1934 Alfa Romeo Tipo B P3

By: Damien Pearce , Photography by: Guy Bowden

Alfa Romeo P3 Alfa Romeo P3 Alfa Romeo P3
Alfa Romeo P3 Alfa Romeo P3 Alfa Romeo P3
Alfa Romeo P3 Alfa Romeo P3 Alfa Romeo P3
Alfa Romeo P3 Alfa Romeo P3 Alfa Romeo P3
Alfa Romeo P3 Alfa Romeo P3 Alfa Romeo P3
Alfa Romeo P3 Alfa Romeo P3 Alfa Romeo P3
Alfa Romeo P3 Alfa Romeo P3 Alfa Romeo P3
Alfa Romeo P3 Alfa Romeo P3 Alfa Romeo P3
Alfa Romeo P3 Alfa Romeo P3 Alfa Romeo P3
Alfa Romeo P3 Alfa Romeo P3 Alfa Romeo P3
Alfa Romeo P3 Alfa Romeo P3 Alfa Romeo P3
Alfa Romeo P3 Alfa Romeo P3 Alfa Romeo P3
Alfa Romeo P3 Alfa Romeo P3 Alfa Romeo P3
Alfa Romeo P3 Alfa Romeo P3 Alfa Romeo P3
Alfa Romeo P3 Alfa Romeo P3 Alfa Romeo P3
Alfa Romeo P3 Alfa Romeo P3 Alfa Romeo P3
Alfa Romeo P3 Alfa Romeo P3 Alfa Romeo P3
Alfa Romeo P3 Alfa Romeo P3 Alfa Romeo P3
Alfa Romeo P3 Alfa Romeo P3 Alfa Romeo P3
Alfa Romeo P3 Alfa Romeo P3 Alfa Romeo P3

How cool is this? Ex-Nuvolari GP-winning Alfa Romeo P3. Deep down we all love Alfa Romeos; or we at least love the idea of them.

1934 Alfa Romeo Tipo B P3
Alfa Romeo P3


Alfa Romeo P3 

A long history of sporting aspirations and achievements, close ties with none other than Scuderia Ferrari and a pedigree difficult to eclipse, all add to the marque's allure. But sitting here in Australia it's easy to forget history, given the bulk of it happened elsewhere.

We can vaguely recall the '80s F1 turbo era, Colin Bond's GTV at Bathurst and perhaps a ratty Alfa Sud owned by the uni student down the street.

But it's important to be reminded of Alfa's former glory. And, if that reminder happens to arrive in the form of the Alfa Romeo P3 that won the 1935 German Grand Prix at the infamous Nurburgring, and it's actually here, well that's just plain special.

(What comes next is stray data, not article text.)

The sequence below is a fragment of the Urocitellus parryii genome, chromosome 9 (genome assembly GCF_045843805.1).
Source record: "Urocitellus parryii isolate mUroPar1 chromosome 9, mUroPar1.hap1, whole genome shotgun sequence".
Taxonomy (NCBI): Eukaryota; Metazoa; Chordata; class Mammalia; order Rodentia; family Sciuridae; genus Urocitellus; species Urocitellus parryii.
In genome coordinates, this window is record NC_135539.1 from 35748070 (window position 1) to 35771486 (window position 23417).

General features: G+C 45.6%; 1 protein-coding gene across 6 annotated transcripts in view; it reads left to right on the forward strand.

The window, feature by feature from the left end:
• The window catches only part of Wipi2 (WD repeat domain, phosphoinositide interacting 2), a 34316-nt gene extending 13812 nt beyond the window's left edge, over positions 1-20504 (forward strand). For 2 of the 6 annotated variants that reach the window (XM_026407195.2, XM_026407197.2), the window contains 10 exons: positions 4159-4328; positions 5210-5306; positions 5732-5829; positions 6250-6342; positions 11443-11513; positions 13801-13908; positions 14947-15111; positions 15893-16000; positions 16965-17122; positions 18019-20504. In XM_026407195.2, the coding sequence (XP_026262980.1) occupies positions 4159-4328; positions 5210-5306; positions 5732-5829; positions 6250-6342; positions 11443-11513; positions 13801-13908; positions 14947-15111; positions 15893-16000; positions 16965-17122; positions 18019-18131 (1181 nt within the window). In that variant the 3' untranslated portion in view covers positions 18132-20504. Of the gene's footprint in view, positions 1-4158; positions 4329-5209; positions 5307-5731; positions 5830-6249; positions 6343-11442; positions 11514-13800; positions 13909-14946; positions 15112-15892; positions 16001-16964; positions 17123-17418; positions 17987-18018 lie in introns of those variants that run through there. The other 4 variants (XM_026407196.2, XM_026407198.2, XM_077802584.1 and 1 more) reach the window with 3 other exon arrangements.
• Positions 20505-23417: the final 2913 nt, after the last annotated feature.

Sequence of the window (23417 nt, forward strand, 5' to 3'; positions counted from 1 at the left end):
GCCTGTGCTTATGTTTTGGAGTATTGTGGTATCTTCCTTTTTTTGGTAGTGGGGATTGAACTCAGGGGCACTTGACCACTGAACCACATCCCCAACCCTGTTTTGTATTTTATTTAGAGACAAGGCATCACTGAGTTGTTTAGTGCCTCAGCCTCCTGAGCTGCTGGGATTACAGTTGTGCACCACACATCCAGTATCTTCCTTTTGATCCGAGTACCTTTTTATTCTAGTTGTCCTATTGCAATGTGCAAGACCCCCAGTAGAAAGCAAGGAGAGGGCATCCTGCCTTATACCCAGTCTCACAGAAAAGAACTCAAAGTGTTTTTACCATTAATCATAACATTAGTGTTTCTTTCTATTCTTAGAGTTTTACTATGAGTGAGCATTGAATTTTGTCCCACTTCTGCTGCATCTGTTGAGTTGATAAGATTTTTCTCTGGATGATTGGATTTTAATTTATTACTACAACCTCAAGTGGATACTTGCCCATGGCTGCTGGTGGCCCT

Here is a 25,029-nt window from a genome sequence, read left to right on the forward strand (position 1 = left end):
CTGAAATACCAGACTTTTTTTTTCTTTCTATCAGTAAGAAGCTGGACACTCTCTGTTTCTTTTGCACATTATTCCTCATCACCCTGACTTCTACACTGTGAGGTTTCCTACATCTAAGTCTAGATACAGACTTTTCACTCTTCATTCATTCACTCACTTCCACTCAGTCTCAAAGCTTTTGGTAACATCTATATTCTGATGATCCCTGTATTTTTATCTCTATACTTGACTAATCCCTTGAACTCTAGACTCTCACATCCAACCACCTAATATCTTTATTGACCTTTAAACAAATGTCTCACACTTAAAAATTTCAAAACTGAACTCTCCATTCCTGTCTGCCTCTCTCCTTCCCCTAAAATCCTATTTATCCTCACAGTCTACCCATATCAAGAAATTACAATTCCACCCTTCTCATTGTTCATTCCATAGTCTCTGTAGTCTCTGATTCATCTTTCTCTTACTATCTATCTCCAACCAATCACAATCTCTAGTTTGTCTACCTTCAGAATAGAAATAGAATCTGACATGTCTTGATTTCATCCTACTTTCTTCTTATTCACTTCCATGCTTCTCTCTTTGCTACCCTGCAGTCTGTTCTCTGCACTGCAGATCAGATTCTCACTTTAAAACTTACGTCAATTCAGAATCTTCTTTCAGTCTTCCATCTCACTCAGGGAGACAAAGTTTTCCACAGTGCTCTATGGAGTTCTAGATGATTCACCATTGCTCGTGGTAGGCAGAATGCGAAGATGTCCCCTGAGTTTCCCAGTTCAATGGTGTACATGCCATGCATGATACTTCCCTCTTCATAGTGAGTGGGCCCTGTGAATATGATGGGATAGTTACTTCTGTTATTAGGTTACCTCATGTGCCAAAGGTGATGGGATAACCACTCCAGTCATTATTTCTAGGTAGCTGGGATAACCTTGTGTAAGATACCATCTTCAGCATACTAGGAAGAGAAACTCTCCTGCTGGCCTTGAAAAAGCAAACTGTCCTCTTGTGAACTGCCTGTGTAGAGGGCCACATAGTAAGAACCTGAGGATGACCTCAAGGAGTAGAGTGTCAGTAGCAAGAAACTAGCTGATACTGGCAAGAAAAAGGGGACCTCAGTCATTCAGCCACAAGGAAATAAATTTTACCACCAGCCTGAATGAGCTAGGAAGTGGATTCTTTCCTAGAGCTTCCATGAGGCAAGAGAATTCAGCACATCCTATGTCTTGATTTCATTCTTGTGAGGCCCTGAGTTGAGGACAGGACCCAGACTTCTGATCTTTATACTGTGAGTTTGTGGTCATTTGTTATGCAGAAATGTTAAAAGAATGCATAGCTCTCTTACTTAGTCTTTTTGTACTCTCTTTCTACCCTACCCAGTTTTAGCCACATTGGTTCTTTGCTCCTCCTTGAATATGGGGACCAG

Born in 1932, Alfa Romeo's Tipo B P3 model was the marque's second 'Monoposto' or single seater race car, just behind the ambitious Tipo A that sported twin straight-six engines. Designed by the highly accomplished Vitorrio Jano, the P3 wasn't entirely devoid of unique attributes, powered by a straight eight-cylinder engine effectively comprising two four-cylinder blocks, each with its own supercharger.

The P3 model was engineered for Grand Prix racing and delivered instant success to the Alfa factory team with six victories in the '32 season, before the cars transferred to the private Scuderia Ferrari outfit from late 1933 as money-troubles struck the Alfa Corse parent company.

Scuderia Ferrari had already built a reputation as an innovative and competitive outfit and had been purchasing cars from Alfa in previous seasons, so ultimately receiving the hardware to continue competing at the top level was a welcomed development.


The P3 was, and still is, a serious performer. Cloaked in an aluminium body and weighing little more than 750kg, the watercooled twin supercharged DOHC engine with two valves per cylinder utilised a three speed 'box where an abundance of torque relegated first gear to the bench for all but moving off the line.

Commencing as a 2.6-litre and quickly growing to 2.9 with development work, power is transferred via a unique arrangement where the gearbox and differential effectively sat immediately behind the motor, straddled by the driver, with separate driveshafts running down either side of the cockpit before individual couplings transferred drive to each wheel.

Think of it as twin tailshafts, an impressive piece of '30s design, though the rationale is unclear. There's conjecture it allowed for a lowered seating position in the cockpit with the absence of a tailshaft tunnel, though it's still no ground-hugger. It certainly reduced the unsprung weight of the rear wheels, but added significant complexity. It's perhaps telling to note the design never appeared on subsequent models.